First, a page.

As we embark on 2013, talk in the country seems to center on the weather with a fading mention of the fiscal cliff. Some people talk about the weather for lack of another subject. Ag folks talk about the weather since it’s usually top-of-mind on any given day.
While it doesn’t alleviate concerns for the months ahead, one doesn’t have to look far to find reference to Wyoming’s historical entanglements with Mother Nature. While recently looking through some old copies of Bits and Pieces from the late 1960s and early 1970s I found an account worth sharing. I suspect there are some readers out there who will know more detail than I’ve gleaned from my few pages of reading. Storm stories are passed through the generations of ranch families, each adding their own chapter to the book.
I’ve typically considered flooding to be a springtime phenomenon, but I guess Kaycee’s relatively recent flood took place in August. Not too far away in September 1923 when it rained for eight days straight. “Powder River went completely wild,” says Bits and Pieces. “It showed no respect for houses, barns, fences, etc. People were wading waist deep in their barns trying to cut loose horses and to save hogs, sheep and cattle before moving to higher ground. The water came to the roofs of some of the houses, some were completely ruined, several went sailing down the river along with saddles, harnesses and other equipment.”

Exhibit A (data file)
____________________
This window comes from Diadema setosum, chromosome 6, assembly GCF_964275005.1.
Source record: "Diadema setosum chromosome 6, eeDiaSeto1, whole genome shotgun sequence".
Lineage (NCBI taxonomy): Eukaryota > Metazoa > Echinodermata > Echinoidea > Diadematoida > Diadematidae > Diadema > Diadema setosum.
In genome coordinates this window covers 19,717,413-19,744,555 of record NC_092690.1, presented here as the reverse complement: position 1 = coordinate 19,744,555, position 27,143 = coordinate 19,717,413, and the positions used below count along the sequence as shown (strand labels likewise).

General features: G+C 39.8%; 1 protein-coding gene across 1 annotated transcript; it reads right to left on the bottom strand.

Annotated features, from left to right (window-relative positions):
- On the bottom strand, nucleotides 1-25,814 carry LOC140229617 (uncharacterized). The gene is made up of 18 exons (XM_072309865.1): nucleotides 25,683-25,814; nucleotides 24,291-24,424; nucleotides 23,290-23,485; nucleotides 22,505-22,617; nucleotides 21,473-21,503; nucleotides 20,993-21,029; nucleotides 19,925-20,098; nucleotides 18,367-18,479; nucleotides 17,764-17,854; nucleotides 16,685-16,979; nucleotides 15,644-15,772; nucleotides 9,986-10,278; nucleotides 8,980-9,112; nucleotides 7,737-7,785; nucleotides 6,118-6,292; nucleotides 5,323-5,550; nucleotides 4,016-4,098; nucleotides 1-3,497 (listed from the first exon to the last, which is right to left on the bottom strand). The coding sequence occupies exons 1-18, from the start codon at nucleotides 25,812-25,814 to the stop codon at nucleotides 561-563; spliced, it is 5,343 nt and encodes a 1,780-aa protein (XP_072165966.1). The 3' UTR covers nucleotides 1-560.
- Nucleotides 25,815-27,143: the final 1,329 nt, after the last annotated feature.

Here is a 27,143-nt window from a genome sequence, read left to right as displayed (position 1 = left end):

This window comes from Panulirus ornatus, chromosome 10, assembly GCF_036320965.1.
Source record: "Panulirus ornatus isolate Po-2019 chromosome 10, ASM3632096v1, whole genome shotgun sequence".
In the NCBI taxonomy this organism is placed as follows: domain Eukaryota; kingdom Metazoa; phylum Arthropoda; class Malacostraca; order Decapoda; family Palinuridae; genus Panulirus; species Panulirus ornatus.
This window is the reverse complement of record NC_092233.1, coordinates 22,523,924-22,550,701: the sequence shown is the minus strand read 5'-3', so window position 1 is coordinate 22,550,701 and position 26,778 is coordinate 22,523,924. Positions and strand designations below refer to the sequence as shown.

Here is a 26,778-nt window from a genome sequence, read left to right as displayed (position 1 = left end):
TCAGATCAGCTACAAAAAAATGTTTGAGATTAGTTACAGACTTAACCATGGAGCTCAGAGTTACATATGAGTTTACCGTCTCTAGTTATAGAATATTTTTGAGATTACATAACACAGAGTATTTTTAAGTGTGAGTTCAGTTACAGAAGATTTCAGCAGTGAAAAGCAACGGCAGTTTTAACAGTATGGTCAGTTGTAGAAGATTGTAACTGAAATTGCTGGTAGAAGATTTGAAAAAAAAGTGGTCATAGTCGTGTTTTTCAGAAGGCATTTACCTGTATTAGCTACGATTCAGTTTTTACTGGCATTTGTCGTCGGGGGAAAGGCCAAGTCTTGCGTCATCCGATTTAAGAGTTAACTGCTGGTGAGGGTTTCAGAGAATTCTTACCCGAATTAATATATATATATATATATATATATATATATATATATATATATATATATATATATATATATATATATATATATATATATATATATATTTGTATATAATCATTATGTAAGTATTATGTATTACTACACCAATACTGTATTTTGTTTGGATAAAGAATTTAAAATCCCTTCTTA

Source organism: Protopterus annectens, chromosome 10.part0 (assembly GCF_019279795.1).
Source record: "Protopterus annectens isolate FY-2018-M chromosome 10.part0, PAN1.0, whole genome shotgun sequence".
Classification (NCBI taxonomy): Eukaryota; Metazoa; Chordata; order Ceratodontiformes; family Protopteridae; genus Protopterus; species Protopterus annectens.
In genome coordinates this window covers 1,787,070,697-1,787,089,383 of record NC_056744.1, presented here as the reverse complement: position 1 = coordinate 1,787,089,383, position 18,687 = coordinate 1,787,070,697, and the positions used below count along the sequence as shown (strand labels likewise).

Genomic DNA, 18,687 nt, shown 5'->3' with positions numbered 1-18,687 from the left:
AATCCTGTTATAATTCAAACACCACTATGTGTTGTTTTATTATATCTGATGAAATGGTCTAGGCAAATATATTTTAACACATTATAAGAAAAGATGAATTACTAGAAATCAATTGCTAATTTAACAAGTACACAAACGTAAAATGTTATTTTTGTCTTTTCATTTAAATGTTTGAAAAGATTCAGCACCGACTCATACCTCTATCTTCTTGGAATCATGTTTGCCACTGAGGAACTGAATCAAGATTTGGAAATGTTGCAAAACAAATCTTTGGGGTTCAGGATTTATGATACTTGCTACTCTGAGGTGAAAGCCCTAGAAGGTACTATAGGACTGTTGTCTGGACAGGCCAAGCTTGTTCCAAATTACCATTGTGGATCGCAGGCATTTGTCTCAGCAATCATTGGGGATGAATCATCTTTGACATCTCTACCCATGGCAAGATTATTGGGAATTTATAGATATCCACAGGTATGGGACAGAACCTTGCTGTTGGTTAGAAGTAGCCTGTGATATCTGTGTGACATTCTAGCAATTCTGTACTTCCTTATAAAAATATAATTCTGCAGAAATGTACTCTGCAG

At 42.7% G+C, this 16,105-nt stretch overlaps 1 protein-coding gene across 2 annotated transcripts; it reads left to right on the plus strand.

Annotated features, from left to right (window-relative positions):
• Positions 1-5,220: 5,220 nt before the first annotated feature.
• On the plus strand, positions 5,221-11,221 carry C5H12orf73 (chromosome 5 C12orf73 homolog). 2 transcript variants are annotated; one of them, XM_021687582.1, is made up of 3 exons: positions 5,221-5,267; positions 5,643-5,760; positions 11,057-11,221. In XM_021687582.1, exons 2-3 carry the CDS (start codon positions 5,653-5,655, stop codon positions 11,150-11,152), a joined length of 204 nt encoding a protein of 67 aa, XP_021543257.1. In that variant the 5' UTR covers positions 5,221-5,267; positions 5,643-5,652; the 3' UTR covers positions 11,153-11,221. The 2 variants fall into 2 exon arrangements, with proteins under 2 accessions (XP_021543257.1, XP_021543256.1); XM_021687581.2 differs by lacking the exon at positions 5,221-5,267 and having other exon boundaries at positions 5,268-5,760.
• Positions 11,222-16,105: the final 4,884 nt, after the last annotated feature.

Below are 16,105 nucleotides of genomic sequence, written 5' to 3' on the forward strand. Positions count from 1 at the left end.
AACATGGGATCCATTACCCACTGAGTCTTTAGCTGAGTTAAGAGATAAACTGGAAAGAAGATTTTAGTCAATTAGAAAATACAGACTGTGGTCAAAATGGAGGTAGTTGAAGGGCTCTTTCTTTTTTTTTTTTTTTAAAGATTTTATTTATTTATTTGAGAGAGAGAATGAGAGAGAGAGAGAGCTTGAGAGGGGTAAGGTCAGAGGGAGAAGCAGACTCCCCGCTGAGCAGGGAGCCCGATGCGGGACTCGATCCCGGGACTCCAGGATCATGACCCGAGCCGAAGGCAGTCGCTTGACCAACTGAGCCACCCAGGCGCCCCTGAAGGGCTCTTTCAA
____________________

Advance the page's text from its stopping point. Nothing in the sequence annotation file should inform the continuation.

Many Wyoming stories begin with the phrase, “During the blizzard of ‘49.” That storm started on Jan. 2. Eastern and southeastern Wyoming reported drifts 20 to 30 feet high. Temperatures, including the wind chill, dipped to 51 below zero. Even the Union Pacific Railroad struggled through the storm, their trains stopped in their tracks by walls of ice and snow. Dynamite was later used to free them.
More recently, many readers in northeast Wyoming will vividly remember the blizzard of April 1984 and the challenges it delivered. A youngster at the time, I appreciated the ample snow and the break from school. I didn’t fully realize the hardship it was creating for our friends and neighbors across the region.
In the coming months I’m sure we’ll all keep our eyes on the clouds and our computers and televisions tuned to the weather reports. For the time being, I’ll be grateful we’re not experiencing one of those history-making storms! I do, however, hope Mother Nature delivers some much-needed moisture to the countryside and snowpack to Wyoming’s mountains in the months to come.
Jennifer Vineyard Womack is executive director of the Wyoming FFA Foundation and a freelance writer. She can be reached at Womack@Wyoming.com or at 307-351-0730.